In the novel Riddley Walker, by Russell Hoban, the title character at one point comments, in his highly peculiar post-apocalyptic English, about a thought that has come to him:
. . . that thot come to me: THE ONELYES POWER IS NO POWER. Wel now I sust that wernt qwite it. It aint that its no Power. Its the not sturgling for Power thats where the Power is. Its in jus letting your self be where it is. Its tuning into the worl its leaving your self behynt . . .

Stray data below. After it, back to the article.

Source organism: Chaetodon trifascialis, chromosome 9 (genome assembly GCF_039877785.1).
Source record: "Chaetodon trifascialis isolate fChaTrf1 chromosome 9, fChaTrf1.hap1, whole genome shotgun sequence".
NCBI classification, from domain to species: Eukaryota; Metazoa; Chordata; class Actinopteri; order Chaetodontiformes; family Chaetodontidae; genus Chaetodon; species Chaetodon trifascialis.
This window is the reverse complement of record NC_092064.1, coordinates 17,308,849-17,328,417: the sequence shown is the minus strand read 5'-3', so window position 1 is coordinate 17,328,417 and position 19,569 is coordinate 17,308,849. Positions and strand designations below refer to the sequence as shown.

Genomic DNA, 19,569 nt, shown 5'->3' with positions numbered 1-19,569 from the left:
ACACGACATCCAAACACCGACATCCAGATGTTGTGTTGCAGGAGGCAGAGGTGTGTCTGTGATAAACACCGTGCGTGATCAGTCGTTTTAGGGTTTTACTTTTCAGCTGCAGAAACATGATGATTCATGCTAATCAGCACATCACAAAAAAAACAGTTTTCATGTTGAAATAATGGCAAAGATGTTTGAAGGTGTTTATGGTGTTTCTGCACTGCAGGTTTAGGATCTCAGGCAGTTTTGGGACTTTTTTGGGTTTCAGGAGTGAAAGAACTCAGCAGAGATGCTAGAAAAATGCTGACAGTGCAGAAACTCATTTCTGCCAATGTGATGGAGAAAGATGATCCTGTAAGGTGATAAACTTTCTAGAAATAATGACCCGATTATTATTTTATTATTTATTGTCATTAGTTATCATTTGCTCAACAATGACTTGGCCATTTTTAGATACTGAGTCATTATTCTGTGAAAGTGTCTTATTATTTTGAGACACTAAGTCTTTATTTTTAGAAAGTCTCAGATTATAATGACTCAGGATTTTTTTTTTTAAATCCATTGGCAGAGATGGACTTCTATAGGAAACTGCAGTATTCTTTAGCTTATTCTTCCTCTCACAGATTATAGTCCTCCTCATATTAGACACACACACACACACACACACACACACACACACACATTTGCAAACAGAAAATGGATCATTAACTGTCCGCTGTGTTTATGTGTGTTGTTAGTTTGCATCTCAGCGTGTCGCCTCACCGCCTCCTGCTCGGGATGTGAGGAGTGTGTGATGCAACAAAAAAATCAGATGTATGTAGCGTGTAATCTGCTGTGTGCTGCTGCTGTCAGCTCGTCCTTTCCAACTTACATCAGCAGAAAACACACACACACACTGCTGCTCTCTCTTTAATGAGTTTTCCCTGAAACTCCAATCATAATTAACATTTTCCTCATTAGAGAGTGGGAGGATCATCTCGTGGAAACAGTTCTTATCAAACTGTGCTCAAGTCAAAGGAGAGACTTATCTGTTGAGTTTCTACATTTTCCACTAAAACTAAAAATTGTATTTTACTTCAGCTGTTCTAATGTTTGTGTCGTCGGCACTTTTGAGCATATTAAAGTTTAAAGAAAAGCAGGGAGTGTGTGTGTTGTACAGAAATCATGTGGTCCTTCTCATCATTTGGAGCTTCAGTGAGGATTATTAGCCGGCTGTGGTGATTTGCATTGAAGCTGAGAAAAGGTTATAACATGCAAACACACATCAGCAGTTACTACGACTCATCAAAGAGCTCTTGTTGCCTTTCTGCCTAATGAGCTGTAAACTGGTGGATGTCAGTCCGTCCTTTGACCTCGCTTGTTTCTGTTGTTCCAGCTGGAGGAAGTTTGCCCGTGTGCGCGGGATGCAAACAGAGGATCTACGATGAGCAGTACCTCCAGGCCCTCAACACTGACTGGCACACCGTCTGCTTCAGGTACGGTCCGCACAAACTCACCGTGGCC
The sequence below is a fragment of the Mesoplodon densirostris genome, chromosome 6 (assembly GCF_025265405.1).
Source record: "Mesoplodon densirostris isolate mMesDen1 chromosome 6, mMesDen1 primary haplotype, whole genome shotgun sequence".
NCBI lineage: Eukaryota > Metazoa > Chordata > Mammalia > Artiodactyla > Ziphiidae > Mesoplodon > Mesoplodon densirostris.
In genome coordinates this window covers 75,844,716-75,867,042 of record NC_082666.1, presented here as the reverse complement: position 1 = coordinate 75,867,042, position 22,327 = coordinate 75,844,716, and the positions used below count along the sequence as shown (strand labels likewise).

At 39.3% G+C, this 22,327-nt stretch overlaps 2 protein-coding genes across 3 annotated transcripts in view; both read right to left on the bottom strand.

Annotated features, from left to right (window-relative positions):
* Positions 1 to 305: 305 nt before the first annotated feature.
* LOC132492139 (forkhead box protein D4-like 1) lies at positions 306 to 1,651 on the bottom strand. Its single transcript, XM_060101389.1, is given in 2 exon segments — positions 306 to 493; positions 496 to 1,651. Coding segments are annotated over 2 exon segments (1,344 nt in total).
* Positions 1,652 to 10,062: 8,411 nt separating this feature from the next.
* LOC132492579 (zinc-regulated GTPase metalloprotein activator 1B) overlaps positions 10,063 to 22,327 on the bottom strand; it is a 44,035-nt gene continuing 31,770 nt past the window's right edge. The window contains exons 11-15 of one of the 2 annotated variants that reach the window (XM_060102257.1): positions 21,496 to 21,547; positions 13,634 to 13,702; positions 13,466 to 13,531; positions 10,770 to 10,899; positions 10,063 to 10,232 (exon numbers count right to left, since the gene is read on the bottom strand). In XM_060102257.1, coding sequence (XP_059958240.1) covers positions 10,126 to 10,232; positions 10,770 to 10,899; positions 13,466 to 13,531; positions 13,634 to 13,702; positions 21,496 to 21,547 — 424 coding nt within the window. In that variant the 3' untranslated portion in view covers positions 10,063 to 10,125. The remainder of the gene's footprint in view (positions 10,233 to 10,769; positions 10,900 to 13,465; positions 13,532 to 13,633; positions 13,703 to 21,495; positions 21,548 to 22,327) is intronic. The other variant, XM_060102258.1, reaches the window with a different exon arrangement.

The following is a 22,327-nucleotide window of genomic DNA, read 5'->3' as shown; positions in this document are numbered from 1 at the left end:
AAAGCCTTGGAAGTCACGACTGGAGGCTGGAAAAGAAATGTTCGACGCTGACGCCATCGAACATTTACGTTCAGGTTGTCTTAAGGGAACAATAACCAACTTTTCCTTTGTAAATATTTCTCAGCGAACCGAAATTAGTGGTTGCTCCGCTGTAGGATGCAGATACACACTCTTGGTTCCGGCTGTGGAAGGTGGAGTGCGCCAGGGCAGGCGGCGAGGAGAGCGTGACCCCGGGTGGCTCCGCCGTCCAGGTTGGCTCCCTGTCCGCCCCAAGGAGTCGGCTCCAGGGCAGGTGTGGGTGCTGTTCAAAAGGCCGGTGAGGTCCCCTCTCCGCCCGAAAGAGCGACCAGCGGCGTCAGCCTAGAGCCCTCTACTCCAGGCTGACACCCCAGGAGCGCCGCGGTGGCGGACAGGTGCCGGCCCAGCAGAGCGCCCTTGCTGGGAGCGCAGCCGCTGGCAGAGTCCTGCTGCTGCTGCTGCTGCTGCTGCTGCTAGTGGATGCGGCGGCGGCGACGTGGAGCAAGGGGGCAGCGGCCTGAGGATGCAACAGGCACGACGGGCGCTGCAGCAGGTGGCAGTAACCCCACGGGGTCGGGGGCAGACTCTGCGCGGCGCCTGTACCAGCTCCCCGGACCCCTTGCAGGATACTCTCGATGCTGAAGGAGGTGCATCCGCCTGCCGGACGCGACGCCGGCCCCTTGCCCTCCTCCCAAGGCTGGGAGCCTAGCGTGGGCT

Despite its strange expression here, this is an old idea that is especially associated with such ways of thinking as Bhuddism and Stoicism. The only way to be in control of one’s life is to renounce thoughts and concerns with worldly things, including worldly power. The only way to achieve true autonomy and authenticity is to put aside worldly ambitions and worldly pride. “Power,” in this sense, involves a sense of inner peace and calm. It involves letting go of worries and desires. It involves no longer struggling for power – no longer competing for it or trying to take it from others. It involves a kind of quiescence, in which one is unaffected by not only the troubles but also the joys of the world. “Power,” in this sense, is not power over other people or over material things but over one’s own thoughts and feelings.